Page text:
(Reprinted with permission)
The merger of the Denver Highlanders and Queen City Rugby Football Club, that created Denver Rugby, came to an end on Nov. 1, 2012 when club members voted to return to the traditional banners under which the two sides existed for four decades.
Suffering from a lack of players, the clubs merged in 2009 as a way of survival. The combined effort allowed Denver Rugby to field two sides. The Division I side played under the Denver Highlanders name while the Division II side sported the orange and black of the Queen City Rams.
Initially, the merger did exactly what it was supposed to do, according to Denver Highlander president Paul Mason. The numbers swelled for the first two seasons and Denver Rugby was competitive in the tough ERRFU region.
However, along with strong numbers for the current team came the loss of two traditions from the Rocky Mountain region as well as the loss of one cub from the schedule for all areas teams.
Surrounded by pictures of past teams, trophies and framed jersey's on the walls of the Highlanders home bar, The Irish Hound, Mason said, “After three years it was evident that the merger, while successful at first, had alienated two proud clubs. Queen City, which has 40 years of history, and the Denver Highlanders, with 45 years, were losing their identity.”
Under the ambiguous name of Denver Rugby the clubs that were once stalwarts of the Colorado rugby landscape also began losing the connection with their respective strong, and large Old Boys networks and as the financial and moral support that comes with those.
A vote was called for Nov. 1.
“At that meeting I asked how many people where wearing Denver Rugby gear,” said Mason. “No one at the meeting was. I asked how many people where wearing Queen City or Highlanders gear. There was only five. It was clear to me that not only were people not buying into Denver Rugby, but that we were quickly losing the tradition of both clubs.”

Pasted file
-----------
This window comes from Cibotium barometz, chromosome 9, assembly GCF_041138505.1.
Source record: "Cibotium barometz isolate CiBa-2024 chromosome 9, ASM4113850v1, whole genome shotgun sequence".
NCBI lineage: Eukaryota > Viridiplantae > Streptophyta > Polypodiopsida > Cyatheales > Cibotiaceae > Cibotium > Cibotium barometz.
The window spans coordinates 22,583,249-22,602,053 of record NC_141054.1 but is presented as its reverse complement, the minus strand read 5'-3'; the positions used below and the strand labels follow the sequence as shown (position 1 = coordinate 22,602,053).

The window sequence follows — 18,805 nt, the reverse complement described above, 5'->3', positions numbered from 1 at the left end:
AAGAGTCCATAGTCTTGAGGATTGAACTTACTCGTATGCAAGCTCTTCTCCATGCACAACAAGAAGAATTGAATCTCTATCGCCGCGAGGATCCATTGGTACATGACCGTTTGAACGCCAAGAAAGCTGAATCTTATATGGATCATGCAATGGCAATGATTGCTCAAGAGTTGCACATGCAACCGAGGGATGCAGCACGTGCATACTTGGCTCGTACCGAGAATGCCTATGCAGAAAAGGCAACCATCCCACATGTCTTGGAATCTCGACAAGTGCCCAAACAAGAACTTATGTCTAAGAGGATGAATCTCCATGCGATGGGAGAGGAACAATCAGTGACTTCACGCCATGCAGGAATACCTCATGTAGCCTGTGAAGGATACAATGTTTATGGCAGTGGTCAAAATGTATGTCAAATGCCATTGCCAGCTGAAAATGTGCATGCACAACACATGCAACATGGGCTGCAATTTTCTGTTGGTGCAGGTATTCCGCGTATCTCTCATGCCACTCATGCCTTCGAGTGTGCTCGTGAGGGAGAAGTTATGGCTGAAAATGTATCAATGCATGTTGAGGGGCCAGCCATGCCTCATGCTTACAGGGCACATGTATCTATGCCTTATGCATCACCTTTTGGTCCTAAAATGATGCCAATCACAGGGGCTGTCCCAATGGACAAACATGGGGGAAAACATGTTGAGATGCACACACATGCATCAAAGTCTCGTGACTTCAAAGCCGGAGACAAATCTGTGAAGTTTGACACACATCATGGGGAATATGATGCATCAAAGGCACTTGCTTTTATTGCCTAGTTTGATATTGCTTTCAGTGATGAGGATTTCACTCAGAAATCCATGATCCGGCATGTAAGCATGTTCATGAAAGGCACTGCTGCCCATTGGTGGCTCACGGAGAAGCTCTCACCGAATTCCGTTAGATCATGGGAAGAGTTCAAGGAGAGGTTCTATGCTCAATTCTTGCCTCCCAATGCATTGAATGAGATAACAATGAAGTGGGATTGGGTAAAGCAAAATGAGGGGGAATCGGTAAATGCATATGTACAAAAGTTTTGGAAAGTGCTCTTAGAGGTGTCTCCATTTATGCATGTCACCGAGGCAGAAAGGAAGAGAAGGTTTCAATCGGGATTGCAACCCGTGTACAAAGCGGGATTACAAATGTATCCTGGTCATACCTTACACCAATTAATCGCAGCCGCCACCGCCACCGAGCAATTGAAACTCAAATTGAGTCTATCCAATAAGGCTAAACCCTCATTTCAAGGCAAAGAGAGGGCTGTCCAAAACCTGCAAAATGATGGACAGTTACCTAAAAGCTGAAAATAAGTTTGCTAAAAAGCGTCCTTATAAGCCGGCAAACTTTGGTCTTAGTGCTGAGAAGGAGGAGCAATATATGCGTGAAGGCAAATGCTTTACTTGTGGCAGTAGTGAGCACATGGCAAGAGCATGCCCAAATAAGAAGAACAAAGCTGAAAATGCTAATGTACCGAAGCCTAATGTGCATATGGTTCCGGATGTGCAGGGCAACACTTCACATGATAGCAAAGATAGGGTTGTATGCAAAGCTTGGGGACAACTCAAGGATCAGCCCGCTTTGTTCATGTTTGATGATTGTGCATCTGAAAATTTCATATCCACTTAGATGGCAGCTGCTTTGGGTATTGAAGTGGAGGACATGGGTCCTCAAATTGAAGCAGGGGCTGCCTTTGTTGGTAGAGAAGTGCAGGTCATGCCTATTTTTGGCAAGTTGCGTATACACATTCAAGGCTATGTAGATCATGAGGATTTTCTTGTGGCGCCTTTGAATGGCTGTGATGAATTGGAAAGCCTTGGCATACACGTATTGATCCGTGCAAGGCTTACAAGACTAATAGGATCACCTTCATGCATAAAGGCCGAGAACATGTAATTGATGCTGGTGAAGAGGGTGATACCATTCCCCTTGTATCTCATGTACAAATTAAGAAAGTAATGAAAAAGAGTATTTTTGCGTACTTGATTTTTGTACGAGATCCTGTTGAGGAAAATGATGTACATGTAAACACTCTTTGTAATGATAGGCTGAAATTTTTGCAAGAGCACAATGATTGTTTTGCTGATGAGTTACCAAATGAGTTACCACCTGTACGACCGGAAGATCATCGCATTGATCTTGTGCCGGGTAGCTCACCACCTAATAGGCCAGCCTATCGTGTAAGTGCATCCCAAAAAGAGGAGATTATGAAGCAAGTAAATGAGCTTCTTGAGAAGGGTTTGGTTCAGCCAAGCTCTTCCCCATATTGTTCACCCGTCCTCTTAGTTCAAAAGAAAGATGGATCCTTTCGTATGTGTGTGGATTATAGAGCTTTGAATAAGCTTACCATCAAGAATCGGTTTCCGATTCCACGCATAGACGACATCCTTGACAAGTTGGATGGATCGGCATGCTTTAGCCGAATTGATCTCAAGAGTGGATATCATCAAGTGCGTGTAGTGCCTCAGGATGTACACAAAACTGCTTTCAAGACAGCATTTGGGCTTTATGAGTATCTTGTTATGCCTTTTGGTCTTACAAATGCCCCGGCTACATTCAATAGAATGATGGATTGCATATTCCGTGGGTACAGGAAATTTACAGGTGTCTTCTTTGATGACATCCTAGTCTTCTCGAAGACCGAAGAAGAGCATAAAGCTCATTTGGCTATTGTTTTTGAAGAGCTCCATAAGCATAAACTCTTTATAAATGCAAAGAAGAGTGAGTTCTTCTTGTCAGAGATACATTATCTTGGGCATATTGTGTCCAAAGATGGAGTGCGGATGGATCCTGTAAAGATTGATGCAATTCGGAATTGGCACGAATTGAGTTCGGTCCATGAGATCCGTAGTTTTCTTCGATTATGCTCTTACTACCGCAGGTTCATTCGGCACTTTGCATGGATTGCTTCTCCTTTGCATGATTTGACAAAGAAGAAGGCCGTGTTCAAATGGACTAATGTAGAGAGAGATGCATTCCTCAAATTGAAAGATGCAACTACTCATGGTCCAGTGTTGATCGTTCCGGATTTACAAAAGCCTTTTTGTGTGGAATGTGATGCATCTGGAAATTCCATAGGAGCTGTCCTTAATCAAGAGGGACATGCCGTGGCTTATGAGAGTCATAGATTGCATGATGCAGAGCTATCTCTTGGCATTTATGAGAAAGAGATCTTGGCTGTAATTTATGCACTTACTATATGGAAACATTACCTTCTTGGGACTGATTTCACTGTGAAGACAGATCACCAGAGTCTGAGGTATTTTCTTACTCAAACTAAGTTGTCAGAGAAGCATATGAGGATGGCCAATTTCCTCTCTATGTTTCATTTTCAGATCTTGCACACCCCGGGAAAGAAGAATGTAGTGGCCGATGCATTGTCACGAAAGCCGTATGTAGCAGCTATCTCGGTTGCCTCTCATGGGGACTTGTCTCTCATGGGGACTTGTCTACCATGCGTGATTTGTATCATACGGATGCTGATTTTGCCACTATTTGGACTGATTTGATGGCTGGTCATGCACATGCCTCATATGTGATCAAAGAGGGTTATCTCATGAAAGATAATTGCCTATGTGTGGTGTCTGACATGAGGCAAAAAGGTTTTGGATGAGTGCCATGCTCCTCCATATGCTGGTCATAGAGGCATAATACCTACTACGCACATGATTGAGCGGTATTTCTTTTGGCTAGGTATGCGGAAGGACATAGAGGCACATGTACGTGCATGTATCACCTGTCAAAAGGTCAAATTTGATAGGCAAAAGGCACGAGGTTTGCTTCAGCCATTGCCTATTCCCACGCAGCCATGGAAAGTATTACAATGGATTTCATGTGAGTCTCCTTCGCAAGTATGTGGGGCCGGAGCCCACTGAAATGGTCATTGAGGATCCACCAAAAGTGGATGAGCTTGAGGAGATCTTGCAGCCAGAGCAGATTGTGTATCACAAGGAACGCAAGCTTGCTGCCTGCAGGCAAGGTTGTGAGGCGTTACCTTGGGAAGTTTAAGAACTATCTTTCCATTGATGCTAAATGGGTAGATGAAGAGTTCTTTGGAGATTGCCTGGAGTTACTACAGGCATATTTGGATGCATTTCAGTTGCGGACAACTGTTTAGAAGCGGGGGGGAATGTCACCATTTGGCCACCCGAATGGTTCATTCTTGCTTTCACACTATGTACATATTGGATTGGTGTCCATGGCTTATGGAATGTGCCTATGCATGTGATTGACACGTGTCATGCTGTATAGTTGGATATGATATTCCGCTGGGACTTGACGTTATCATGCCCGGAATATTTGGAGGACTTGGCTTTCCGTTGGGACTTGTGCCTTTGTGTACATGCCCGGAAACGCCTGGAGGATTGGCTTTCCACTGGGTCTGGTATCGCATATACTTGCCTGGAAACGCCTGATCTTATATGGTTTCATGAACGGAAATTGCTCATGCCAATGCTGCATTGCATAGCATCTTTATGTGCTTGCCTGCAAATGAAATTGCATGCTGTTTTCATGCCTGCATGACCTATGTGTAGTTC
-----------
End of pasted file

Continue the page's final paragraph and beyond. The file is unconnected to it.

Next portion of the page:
The vote was overwhelmingly in favor of disbanding Denver Rugby and returning to the Denver Highlanders and Queen City Rams.
“The reality of the split is that it had to happen,” said Highlanders Coach Nigel Smith.
Although it was not an easy decision, Smith said the leadership of the Denver Highlanders is working on plans to strengthen the club both on and off the field.
“As the Highlanders, we are focused on moving forward, but we will support Queen City in anyway that we can,” said Smith. “We have a plan to move forward. We are going to run it like a business and return to the tradition of the club,” said Smith.
Mason said the club will focus on fiscal responsibility as well as improving its standing in the community with public relation efforts.
On the field, Smith will focus on the recruitment of players, both domestically and internationally. As a coach, Smith is exploring new game plans and the club recently came to a agreement with Kyle Gallian of F.I.T.T. Faction who has developed a 10-week, rugby specific training program specifically for the Highlander players.
“We are going to have a very professional approach going forward,” said Smith. “We are looking for new ways to train players and coaches.”
As for Queen City, Mason and Smith said every effort will be made to help Queen City reestablish itself as a competitive club.